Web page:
Labour critics full of hot air

Members of the Yukon’s labour movement are spouting off against an inter-provincial trade deal without doing their homework, says a municipal…

Members of the Yukon’s labour movement are spouting off against an inter-provincial trade deal without doing their homework, says a municipal leader.

Rhetoric surrounding the impact BC and Alberta’s Trade Investment and Labour Mobility Agreement, or TILMA, would have on the Yukon may not be warranted, said Doug Graham, president of the Association of Yukon Communities.

Some of the information being thrown around by the Yukon Federation of Labour is false. And that undermines the credibility of the union’s arguments, said Graham.

“I was really interested to hear Alex Furlong’s statement the other day about TILMA and how the municipal governments should be very concerned and we apparently weren’t — I heard that on CBC,” he said.

“One of the things I have heard him say is that it will take decision making on zoning out of municipal governments’ hands, yet right in TILMA it says municipal zoning bylaws are exempted,” said Graham.

“It’s frightening to think those kinds of people, in this case Alex (Furlong, the president of the Yukon Federation of Labour), is leading the charge against TILMA when he obviously either hasn’t read it or doesn’t understand it and he makes irrational statements about that.”

Yukon’s municipal authorities are going to talk with their counterparts in BC and Alberta before taking any position on what effect the trade agreement will have on the territory, said Graham.

Alberta and BC politicians signed TILMA in April and the agreement is currently undergoing a two-year “transition period” where stakeholders from both provinces provide input and propose exemptions.

The deal’s operating principles call for the removal of trade barriers, reducing costs, increasing employment mobility, and a dispute-resolution process.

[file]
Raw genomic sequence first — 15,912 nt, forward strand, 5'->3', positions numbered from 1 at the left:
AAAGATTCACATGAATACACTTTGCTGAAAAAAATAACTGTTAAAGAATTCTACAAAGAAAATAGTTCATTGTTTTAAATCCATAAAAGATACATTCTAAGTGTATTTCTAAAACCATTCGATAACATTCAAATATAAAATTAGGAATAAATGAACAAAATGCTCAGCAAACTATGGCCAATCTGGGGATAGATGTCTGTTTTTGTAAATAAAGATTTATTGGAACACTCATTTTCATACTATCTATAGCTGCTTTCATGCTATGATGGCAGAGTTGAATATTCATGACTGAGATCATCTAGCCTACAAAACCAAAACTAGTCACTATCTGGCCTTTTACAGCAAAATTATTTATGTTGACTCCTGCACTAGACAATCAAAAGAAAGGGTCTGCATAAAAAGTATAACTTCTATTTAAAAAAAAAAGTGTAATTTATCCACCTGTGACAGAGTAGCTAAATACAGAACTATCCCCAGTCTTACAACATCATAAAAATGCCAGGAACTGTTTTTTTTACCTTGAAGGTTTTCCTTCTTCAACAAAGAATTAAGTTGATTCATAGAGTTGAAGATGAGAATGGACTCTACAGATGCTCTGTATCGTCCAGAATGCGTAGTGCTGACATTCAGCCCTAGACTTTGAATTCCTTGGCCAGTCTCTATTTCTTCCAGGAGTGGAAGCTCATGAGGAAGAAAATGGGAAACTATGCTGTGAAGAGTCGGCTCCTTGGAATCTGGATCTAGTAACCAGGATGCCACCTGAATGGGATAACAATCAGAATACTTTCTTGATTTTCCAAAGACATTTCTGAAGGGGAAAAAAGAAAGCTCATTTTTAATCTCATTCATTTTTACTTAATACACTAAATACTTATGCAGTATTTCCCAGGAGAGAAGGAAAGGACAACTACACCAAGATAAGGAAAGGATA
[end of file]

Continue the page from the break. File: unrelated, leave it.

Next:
The agreement applies to both governments and their “entities,” meaning all legislation, regulations and policies of provincial governments are included alongside those of municipal governments, according to the agreement, which is available at

The agreement also states businesses do not have to maintain local offices or be residents of the province they are doing business in.

Under the agreement, companies can bid on an expanded range of government contracts.

The deal would roll back previous thresholds applied by municipal governments.

For example, TILMA proposes that tenders be let for any work worth more than $10,000 for goods. Currently, that tender threshold is $100,000.

Service contracts drop to $75,000 from $100,000 and construction contracts drop to $100,000 from $250,000.

Commercial vehicle permitting and registration requirements are also to be relaxed and governments are not to provide businesses with subsidies that offer a competitive advantage except in cases of calamities, academic research, assistance in recreation programs and/or support for non-profit organizations, according to the agreement.

Other exemptions include First Nations, water, taxation, municipal zoning bylaws and height restrictions, social policy including minimum wage, renewable and alternative energy and royalties.

Furlong could not be reached for comment this week.